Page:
America’s alarm over terrorism has a pro-Western and pro-Christian bias



Like most Americans, I was horrified by what happened in Brussels the other day. It was unsettling, to put it mildly, to see such carnage at the hands of Muslim terrorists.

But an email from a good friend of mine raises a few pertinent questions about the matter. He wonders if we would be just as upset if these attacks had happened in Turkey, which is a NATO ally of the United States. Or what if it had happened in Saudi Arabia? That country, too, is a U.S. ally.

Of course, the answer to these question is that Belgium is more like the United States than Turkey or Saudi Arabia are. Much of the population of Brussels is white, and many of the people there presumably are Christians. We can more readily relate to these people than we can to the darker and mostly non-Christian people who live in certain other countries with which the United States is allied.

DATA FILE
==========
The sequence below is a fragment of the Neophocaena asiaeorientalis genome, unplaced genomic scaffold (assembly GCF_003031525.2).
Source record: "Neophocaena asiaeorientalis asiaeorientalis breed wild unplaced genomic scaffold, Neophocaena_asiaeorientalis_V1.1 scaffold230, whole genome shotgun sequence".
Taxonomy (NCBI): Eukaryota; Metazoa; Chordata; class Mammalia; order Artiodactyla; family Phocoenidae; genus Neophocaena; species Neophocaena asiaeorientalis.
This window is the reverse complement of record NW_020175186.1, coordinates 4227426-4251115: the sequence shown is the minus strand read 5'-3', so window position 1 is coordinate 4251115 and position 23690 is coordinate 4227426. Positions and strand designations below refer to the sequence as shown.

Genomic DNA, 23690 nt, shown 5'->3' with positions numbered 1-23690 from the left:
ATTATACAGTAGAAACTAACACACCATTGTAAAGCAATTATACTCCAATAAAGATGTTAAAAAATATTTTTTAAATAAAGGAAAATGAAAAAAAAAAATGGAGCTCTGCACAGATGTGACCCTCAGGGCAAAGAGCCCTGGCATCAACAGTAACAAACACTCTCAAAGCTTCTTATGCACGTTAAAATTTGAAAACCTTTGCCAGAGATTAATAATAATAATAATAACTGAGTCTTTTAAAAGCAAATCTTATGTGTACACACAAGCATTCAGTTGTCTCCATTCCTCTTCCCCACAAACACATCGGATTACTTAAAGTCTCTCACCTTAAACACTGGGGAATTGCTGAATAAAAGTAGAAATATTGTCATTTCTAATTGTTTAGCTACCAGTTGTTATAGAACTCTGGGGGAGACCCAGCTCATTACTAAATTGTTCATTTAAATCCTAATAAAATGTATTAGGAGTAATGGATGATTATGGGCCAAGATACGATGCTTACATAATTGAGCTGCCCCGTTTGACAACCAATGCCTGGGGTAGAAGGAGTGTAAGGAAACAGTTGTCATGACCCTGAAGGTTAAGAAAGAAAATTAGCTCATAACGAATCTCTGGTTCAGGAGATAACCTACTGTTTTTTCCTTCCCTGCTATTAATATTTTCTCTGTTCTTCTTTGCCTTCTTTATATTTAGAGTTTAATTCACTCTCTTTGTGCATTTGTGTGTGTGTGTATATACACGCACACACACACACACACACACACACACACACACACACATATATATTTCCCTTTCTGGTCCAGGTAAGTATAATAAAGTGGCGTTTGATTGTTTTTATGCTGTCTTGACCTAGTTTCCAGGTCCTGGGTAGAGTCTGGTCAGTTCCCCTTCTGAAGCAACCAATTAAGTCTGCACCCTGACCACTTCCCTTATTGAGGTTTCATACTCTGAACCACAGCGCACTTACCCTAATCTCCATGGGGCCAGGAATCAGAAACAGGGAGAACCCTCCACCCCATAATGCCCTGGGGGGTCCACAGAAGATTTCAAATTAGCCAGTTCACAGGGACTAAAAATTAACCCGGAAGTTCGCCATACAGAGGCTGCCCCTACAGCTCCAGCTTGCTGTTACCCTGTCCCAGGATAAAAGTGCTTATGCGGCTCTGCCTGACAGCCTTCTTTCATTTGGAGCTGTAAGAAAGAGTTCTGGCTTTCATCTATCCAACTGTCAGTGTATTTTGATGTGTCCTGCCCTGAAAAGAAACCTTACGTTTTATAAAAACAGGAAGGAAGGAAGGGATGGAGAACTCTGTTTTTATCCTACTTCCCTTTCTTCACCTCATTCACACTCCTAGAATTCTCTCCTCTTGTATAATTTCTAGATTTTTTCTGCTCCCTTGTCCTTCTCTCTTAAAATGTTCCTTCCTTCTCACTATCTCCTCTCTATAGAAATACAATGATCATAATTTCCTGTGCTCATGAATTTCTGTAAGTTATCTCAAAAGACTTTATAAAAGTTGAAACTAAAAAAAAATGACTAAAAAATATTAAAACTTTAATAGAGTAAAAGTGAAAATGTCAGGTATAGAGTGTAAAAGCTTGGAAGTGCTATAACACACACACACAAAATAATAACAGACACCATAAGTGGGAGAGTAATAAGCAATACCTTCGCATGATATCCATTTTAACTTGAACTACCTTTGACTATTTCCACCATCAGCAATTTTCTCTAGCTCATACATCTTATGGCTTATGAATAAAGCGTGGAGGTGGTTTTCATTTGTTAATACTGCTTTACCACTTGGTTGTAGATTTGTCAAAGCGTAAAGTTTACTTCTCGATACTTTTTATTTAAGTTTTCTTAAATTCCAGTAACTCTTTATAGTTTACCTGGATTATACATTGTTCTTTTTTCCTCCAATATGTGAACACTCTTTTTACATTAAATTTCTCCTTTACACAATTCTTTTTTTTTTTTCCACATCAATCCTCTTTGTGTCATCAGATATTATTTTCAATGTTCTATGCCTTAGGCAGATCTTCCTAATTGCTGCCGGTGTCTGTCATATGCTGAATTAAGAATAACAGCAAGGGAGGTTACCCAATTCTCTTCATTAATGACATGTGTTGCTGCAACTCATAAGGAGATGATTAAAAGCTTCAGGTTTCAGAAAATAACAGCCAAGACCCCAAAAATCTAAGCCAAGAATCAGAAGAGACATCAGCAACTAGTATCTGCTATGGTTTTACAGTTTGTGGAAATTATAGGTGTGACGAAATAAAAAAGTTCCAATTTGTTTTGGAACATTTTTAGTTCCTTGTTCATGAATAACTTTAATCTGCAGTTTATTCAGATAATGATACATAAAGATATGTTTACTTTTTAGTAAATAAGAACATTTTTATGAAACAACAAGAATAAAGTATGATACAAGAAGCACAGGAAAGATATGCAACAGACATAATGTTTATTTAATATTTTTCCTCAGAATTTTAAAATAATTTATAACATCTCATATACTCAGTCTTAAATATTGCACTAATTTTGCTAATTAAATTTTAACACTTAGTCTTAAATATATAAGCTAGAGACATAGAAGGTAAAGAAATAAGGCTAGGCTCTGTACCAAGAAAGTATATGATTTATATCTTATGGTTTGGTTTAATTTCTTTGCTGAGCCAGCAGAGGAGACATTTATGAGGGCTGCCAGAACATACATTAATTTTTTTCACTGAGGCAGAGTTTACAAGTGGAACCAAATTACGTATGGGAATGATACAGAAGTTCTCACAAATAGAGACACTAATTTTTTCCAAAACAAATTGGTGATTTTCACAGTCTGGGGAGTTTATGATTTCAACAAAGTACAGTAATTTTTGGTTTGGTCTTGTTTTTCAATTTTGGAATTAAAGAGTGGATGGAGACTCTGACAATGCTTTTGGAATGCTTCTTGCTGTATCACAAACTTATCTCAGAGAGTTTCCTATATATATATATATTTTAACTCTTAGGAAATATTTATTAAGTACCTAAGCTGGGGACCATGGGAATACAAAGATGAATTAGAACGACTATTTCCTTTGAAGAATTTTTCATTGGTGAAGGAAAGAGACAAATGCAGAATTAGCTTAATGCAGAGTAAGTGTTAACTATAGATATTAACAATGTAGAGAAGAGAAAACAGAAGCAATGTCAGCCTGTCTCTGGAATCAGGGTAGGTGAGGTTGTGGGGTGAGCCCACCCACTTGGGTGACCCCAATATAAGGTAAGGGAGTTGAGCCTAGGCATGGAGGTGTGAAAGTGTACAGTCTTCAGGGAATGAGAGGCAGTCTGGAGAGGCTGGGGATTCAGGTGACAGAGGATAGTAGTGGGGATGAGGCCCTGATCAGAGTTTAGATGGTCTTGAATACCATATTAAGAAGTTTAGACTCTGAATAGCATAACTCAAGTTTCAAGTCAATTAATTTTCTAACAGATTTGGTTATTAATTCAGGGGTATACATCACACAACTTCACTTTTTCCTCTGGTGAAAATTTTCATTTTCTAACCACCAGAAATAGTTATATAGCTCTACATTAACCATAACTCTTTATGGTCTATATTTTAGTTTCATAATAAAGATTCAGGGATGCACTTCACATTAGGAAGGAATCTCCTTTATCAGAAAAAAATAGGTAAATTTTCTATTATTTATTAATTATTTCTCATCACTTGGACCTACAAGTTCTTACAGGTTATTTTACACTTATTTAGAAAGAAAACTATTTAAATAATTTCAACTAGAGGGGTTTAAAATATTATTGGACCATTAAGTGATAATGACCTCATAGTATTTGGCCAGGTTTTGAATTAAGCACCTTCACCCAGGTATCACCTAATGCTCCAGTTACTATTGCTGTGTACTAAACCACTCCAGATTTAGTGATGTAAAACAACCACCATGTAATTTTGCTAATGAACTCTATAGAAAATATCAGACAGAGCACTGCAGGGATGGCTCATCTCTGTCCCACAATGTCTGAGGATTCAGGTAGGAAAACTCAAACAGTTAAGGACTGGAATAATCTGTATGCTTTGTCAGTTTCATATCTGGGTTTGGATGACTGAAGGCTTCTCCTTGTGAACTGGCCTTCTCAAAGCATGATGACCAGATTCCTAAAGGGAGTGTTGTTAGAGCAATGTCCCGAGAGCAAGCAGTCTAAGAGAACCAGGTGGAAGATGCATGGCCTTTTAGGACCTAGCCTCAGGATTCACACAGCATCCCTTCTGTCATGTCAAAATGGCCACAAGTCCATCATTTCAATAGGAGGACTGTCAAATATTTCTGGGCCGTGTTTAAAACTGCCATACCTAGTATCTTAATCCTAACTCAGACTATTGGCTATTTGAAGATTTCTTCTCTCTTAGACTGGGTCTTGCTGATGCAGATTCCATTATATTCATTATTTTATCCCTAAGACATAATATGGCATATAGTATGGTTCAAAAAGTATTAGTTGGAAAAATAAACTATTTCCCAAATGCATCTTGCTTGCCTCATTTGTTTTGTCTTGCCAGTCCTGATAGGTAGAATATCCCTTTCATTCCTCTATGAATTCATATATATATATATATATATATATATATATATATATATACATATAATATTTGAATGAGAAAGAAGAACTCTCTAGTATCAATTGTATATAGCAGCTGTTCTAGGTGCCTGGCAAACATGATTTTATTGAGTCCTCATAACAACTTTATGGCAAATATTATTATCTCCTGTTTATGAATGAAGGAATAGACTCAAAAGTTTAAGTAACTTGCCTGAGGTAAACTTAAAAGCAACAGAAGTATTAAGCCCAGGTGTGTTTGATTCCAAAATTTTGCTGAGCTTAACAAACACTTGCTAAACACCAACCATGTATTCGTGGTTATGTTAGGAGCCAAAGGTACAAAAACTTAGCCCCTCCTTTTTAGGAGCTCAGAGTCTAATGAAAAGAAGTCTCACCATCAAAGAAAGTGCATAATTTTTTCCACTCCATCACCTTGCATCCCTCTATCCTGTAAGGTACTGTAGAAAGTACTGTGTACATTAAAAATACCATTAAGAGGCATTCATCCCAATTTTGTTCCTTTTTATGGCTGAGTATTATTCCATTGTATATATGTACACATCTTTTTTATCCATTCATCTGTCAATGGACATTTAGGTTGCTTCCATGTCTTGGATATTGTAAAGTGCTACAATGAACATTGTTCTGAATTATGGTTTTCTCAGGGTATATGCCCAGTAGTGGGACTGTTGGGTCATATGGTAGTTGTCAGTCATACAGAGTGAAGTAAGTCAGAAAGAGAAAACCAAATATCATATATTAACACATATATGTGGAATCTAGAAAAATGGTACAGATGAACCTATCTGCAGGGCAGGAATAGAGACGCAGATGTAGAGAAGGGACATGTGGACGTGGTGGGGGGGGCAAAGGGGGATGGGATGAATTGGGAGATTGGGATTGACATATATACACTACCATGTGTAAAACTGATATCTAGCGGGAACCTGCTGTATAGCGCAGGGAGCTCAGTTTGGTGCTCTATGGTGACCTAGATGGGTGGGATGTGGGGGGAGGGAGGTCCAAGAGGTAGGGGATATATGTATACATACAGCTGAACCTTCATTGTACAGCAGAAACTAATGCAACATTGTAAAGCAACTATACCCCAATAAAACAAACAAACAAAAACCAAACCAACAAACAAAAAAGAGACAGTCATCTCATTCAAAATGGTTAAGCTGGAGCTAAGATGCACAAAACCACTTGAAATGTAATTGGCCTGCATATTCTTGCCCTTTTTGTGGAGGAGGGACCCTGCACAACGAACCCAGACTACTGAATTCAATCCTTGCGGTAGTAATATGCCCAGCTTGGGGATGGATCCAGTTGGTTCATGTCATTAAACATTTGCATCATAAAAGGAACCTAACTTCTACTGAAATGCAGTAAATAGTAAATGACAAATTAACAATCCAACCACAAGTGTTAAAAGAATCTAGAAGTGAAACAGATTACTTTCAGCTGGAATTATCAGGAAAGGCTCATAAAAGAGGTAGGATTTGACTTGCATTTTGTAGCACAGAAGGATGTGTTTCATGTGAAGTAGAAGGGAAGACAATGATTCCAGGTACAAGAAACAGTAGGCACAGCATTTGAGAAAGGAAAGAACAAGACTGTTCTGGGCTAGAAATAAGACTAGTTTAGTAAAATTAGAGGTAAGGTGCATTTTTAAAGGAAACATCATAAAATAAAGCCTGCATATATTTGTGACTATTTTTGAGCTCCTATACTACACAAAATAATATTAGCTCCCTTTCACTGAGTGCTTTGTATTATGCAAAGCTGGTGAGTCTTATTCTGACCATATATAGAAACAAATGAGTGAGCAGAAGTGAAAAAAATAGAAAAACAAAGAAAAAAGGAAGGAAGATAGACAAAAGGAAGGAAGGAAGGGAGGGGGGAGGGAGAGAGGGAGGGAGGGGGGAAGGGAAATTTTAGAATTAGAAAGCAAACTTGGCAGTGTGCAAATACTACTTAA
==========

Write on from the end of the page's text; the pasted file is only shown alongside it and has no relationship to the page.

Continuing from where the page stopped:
A Brussels-like attack in, say, Istanbul would not likely have prompted so many Republicans to fault President Obama for failing to drop everything else on his schedule and devote all his attention to a response to the terrorism. Most Americans could not so easily relate to the innocent victims of terrorism in Turkey. If they don’t look and act like us, if they aren’t Christians, we simply don’t care as much. Oh sure, we care — but not quite as much.

We simply don’t care as much about any of the cruel fates that befall non-white non-Christians almost anywhere in the world.  Again, we care — but not a whole lot. Our TV networks are going to spend more time reporting on terrorism in Brussels than on similar events in Istanbul. They’ll do so because they know the ratings will be higher. The ratings will be higher because Americans don’t care as much about Turkish people as they do about Europeans.

That’s just the way it is. Some of can wish it wasn’t the case, but it is.